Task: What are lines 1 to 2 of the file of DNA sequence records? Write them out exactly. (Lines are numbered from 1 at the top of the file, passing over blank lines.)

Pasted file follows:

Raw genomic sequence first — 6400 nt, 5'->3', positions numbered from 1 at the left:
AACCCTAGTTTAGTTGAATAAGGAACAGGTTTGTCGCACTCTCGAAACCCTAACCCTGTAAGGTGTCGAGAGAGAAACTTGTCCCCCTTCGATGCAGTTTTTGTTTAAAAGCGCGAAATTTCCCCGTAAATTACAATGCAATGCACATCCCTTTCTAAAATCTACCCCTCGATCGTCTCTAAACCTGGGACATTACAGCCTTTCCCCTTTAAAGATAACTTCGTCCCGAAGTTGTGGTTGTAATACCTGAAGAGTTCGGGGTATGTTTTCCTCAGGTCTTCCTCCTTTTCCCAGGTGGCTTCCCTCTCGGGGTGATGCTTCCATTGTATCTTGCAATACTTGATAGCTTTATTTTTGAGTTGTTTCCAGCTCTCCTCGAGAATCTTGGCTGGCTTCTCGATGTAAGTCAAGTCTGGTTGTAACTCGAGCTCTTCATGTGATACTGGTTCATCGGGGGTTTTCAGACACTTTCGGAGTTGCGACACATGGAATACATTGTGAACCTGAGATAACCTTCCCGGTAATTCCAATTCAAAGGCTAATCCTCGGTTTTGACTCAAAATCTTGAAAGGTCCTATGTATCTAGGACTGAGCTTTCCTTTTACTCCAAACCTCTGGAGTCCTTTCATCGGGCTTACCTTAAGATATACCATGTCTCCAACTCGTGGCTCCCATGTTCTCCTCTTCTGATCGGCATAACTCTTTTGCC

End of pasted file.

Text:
Raw genomic sequence first — 6400 nt, 5'->3', positions numbered from 1 at the left:
AACCCTAGTTTAGTTGAATAAGGAACAGGTTTGTCGCACTCTCGAAACCCTAACCCTGTAAGGTGTCGAGAGAGAAACTTGTCCCCCTTCGATGCAGTTTTTGTTTAAAAGCGCGAAATTTCCCCGTAAATTACAATGCAATGCACATCCCTTTCTAAAATCTACCCCTCGATCGTCTCTAAACCTGGGACATTACAGCCTTTCCCCTTTAAAGATAACTTCGTCCCGAAGTTGTGGTTGTAATACCTGAAGAGTTCGGGGTATGTTTTCCTCAGGTCTTCCTCCTTTTCCCAGGTGGCTTCCCTCTCGGGGTGATGCTTCCATTGTATCTTGCAATACTTGATAGCTTTATTTTTGAGTTGTTTCCAGCTCTCCTCGAGAATCTTGGCTGGCTTCTCGATGTAAGTCAAGTCTGGTTGTAACTCGAGCTCTTCATGTGATACTGGTTCATCGGGGGTTTTCAGACACTTTCGGAGTTGCGACACATGGAATACATTGTGAACCTGAGATAACCTTCCCGGTAATTCCAATTCAAAGGCTAATCCTCGGTTTTGACTCAAAATCTTGAAAGGTCCTATGTATCTAGGACTGAGCTTTCCTTTTACTCCAAACCTCTGGAGTCCTTTCATCGGGCTTACCTTAAGATATACCATGTCTCCAACTCGTGGCTCCCATGTTCTCCTCTTCTGATCGGCATAACTCTTTTGCC